44 years ago today, the Apollo 11 lunar landing mission returned to Earth by splashing gently into the Pacific 400 miles off the coast of Wake Island.
This is the mission that carried Neil Armstrong and Buzz Aldrin to become the first humans to ever set foot on the moon. The achievement of reaching the moon with 1960’s technology is simply incredible. For example, the Apollo Guidance Computer weighed 70 pounds, ran at 2 MHz (about 500-1,000 times slower than an average smartphone), and had 2K of RAM (one million times less than a modern computer). NASA released this picture of the epic celebration in mission control when the mission ended successfully.
So, that was 44 years ago. Where are we now?
Also in 1969, NASA developed a plan for reusable spacecraft called the Space Transportation System, which became unofficially known as the space shuttle. The shuttles, typically credited for being the most complex vehicles ever built, ultimately flew 135 missions from 1981 to 2011. But now the shuttle program is officially retired:
Even though humans haven’t been to the moon since 1972, but in the meantime, NASA has gotten to be quite good at launching robots into space. This blog post is really about three really awesome images from satellites.
1. If you were standing outside on July 19th, then the Cassini spacecraft took a picture of you. Of course, it was 900 millions away behind the rings of Saturn, so it might be hard to pick yourself out of the crowd, but nonetheless the JPL was encouraging everyone to go outside and wave. The picture is staggering:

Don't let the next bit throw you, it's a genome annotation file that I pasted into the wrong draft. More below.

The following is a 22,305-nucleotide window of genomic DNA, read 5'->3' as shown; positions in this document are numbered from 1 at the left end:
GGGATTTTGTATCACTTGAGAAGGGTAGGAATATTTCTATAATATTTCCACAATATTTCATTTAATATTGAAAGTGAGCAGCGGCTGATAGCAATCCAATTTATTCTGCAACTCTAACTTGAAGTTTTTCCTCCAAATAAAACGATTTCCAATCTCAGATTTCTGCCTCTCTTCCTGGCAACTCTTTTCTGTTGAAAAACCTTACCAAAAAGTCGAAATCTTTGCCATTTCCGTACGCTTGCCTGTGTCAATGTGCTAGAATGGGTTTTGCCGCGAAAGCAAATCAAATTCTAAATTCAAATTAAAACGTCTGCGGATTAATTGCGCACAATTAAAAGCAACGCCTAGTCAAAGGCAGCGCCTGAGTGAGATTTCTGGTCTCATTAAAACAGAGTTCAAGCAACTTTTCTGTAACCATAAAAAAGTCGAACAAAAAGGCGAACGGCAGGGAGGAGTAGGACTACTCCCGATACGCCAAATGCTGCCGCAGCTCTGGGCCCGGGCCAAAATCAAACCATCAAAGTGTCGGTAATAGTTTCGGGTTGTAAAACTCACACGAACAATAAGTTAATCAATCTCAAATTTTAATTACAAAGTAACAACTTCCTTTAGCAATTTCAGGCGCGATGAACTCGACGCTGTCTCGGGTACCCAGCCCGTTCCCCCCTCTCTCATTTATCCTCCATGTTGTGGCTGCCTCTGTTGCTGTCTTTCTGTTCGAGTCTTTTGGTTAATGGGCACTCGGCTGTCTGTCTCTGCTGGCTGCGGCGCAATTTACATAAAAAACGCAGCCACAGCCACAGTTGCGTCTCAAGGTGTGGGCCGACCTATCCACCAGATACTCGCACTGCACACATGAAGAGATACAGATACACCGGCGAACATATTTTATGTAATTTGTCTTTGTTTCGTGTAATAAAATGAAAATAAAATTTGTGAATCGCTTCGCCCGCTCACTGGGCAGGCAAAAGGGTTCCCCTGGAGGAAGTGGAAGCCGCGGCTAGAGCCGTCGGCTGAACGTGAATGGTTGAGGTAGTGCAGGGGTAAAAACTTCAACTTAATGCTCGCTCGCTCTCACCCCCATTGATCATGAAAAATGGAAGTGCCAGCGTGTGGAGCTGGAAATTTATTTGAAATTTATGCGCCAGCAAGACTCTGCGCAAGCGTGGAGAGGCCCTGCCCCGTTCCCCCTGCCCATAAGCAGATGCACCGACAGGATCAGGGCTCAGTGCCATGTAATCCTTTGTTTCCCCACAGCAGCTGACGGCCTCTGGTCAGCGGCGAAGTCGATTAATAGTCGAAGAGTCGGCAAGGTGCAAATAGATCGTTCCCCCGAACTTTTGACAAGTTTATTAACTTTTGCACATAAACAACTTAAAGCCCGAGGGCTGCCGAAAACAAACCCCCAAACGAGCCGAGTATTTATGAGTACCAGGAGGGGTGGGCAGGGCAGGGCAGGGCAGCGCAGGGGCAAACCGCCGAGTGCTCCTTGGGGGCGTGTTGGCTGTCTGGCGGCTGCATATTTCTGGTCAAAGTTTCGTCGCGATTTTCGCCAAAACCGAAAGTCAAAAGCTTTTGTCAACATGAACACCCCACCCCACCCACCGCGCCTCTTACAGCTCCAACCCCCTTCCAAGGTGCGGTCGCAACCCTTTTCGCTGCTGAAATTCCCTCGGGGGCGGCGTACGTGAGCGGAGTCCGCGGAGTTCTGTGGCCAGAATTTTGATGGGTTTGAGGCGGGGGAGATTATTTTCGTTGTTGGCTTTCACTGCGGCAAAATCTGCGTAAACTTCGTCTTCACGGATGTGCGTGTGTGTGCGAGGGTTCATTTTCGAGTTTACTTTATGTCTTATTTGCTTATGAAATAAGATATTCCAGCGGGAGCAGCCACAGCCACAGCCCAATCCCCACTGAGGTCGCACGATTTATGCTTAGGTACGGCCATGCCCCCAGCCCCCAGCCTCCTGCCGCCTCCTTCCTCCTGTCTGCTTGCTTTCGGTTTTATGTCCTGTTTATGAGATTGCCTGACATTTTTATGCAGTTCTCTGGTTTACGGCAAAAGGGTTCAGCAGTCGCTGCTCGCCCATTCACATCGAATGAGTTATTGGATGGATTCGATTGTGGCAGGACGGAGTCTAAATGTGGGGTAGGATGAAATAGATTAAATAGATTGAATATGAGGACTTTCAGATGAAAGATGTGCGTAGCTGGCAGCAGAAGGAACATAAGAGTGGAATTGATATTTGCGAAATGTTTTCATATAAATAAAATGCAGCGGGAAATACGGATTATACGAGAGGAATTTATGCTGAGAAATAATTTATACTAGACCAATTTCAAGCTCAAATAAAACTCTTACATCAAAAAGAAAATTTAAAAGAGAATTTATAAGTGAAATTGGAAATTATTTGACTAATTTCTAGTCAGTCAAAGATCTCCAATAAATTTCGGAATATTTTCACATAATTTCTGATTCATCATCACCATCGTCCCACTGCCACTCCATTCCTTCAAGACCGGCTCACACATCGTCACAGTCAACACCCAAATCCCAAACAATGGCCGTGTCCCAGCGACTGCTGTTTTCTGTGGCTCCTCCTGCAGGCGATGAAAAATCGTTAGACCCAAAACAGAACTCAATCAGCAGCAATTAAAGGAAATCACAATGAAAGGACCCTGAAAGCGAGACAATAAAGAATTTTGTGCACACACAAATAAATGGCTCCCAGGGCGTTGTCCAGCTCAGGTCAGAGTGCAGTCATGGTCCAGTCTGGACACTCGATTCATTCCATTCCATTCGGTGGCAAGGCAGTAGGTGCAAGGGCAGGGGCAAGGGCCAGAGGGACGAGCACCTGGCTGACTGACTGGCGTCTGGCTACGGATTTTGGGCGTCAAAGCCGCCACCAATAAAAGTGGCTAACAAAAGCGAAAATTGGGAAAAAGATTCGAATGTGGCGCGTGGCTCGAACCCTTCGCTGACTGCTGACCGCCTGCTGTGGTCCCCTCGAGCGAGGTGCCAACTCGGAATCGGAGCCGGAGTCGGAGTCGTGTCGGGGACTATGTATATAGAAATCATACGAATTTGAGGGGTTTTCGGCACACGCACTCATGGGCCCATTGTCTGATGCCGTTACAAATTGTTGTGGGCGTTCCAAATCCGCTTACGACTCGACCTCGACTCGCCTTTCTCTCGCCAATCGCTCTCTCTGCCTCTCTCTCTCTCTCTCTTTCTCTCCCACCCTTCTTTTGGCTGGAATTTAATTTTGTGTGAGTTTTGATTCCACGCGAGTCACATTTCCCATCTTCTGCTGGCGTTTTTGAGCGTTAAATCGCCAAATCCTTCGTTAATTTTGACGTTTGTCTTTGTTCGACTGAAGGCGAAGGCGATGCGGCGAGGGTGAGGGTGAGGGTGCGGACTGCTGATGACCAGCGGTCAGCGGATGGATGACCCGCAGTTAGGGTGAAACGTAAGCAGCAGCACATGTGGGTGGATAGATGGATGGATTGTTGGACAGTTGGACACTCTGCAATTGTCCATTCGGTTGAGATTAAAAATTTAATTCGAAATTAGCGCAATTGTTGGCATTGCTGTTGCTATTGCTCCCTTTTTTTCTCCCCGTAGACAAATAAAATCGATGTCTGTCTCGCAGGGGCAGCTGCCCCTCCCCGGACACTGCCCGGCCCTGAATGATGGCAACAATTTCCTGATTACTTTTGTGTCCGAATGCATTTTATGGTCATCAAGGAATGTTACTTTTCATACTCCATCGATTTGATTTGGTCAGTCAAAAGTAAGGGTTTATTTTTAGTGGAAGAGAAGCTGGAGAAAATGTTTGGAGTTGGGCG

2. This recent NASA Picture of the Day was taken two weeks after a tornado ripped through central Oklahoma on May 20, 2013. In this false-color image, vegetation is red while roads and buildings are gray. The tornado track leaves a jagged scar running across the middle of the picture.
3. If zoom in a bit more on Cassini’s picture, we might get something like this:
This picture was taken from the International Space Station 240 miles above Earth. Houston is visible near the bottom-right. Near the top-middle you get the Dallas-Ft. Worth metroplex, and I-35 running to left with Waco, Austin, and San Antonio. Of course, the bright spot to the left of the metroplex is none other than Abilene.
The shuttle program may be over, but we are still exploring space. Curiosity is waiting for us on Mars–time for a visit!